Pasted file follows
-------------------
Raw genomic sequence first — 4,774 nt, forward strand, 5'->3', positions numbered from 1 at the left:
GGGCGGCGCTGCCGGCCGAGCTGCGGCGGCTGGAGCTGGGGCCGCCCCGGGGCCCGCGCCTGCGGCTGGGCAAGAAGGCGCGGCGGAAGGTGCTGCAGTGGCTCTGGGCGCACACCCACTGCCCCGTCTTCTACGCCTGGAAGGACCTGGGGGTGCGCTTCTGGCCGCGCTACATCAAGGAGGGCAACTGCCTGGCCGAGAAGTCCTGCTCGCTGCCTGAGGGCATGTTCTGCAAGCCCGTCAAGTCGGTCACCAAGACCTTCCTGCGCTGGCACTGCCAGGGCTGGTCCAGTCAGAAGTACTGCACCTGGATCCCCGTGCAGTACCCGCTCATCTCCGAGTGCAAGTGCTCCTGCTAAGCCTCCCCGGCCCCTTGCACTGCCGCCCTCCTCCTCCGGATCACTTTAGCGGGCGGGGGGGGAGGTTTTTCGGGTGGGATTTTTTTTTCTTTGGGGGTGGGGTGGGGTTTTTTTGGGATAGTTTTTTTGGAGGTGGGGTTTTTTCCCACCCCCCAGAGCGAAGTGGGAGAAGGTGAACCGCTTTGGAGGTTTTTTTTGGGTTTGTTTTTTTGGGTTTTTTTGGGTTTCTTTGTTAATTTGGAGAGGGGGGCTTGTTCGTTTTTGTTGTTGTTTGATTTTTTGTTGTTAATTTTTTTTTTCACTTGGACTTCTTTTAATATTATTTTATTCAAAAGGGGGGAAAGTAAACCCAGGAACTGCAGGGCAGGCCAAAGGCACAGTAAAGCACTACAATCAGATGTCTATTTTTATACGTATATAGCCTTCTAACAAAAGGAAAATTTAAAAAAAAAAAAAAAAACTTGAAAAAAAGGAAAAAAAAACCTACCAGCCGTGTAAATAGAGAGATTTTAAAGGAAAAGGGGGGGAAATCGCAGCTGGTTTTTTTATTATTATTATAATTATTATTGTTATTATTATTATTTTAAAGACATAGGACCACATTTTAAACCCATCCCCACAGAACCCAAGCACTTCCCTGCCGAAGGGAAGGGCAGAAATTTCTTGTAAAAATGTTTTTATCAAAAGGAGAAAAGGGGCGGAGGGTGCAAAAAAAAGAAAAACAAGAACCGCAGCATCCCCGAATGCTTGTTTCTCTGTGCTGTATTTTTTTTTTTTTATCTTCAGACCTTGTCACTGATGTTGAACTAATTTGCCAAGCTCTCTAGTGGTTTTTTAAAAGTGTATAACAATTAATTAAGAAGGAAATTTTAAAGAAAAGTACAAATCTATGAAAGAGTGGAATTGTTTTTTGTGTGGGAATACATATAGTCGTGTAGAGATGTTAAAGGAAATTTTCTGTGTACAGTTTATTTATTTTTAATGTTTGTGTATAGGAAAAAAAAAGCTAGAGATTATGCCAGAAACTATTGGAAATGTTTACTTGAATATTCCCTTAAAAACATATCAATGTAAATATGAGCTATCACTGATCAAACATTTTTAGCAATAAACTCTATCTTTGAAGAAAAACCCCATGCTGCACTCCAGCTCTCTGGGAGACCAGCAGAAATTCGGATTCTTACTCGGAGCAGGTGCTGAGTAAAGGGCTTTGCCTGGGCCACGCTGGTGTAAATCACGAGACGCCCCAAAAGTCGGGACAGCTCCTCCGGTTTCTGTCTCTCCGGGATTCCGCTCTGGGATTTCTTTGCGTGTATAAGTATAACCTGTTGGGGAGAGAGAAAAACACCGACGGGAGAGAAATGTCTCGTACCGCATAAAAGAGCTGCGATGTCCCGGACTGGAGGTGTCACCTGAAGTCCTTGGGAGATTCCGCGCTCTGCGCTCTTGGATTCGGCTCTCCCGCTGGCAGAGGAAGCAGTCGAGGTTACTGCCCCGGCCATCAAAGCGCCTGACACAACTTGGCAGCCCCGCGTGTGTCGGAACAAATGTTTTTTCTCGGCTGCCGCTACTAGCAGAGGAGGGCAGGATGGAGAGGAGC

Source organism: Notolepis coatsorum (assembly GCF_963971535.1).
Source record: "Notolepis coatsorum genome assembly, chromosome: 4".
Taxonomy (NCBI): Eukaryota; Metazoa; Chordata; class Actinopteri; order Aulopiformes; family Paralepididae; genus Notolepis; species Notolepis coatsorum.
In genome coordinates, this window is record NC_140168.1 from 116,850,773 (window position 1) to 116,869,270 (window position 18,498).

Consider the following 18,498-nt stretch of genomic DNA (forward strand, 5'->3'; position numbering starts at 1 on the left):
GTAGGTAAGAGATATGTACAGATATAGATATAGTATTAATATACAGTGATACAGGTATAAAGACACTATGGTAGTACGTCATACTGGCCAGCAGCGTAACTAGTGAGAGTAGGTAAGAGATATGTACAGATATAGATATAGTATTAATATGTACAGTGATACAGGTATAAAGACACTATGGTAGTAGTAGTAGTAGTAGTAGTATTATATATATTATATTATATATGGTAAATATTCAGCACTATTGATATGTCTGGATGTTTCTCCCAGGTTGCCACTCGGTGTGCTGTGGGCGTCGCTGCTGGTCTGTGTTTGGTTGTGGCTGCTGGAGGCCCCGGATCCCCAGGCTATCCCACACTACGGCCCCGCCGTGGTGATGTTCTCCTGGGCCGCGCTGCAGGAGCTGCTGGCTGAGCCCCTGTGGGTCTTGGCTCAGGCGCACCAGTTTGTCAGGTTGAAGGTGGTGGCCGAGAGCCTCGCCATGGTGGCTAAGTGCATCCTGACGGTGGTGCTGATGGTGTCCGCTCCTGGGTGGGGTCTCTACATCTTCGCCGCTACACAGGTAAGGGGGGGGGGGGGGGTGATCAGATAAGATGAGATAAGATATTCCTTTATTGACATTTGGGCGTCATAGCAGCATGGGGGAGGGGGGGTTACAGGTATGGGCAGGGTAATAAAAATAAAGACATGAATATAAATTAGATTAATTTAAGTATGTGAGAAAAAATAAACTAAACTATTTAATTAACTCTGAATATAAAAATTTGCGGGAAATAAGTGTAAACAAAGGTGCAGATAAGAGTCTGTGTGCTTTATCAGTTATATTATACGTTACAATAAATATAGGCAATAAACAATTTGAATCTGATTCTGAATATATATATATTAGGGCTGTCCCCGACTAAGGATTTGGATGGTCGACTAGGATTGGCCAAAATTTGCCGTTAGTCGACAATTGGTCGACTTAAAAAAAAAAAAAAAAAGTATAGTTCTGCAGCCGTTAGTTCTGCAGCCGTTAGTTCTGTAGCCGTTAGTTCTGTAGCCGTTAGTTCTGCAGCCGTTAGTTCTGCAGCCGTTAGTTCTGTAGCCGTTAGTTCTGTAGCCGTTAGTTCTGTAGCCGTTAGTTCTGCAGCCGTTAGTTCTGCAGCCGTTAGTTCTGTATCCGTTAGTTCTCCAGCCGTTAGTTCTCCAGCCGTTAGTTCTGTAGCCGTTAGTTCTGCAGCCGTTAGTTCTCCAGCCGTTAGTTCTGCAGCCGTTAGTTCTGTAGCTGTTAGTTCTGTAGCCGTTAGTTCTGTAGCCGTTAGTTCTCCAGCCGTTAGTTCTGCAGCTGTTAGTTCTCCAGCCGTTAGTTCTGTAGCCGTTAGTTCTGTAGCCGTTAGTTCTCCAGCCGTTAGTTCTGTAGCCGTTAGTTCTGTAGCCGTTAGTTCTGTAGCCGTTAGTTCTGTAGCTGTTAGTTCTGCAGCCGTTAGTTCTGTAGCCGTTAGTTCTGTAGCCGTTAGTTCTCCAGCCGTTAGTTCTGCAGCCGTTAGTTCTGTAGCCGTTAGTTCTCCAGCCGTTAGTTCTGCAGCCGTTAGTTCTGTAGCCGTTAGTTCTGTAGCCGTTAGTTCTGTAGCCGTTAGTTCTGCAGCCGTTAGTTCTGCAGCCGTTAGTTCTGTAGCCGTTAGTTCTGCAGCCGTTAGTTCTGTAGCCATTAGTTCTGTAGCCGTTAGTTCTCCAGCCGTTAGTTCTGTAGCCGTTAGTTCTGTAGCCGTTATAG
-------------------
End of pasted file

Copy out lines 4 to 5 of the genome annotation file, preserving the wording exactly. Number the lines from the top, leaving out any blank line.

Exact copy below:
Source record: "Notolepis coatsorum genome assembly, chromosome: 4".
Taxonomy (NCBI): Eukaryota; Metazoa; Chordata; class Actinopteri; order Aulopiformes; family Paralepididae; genus Notolepis; species Notolepis coatsorum.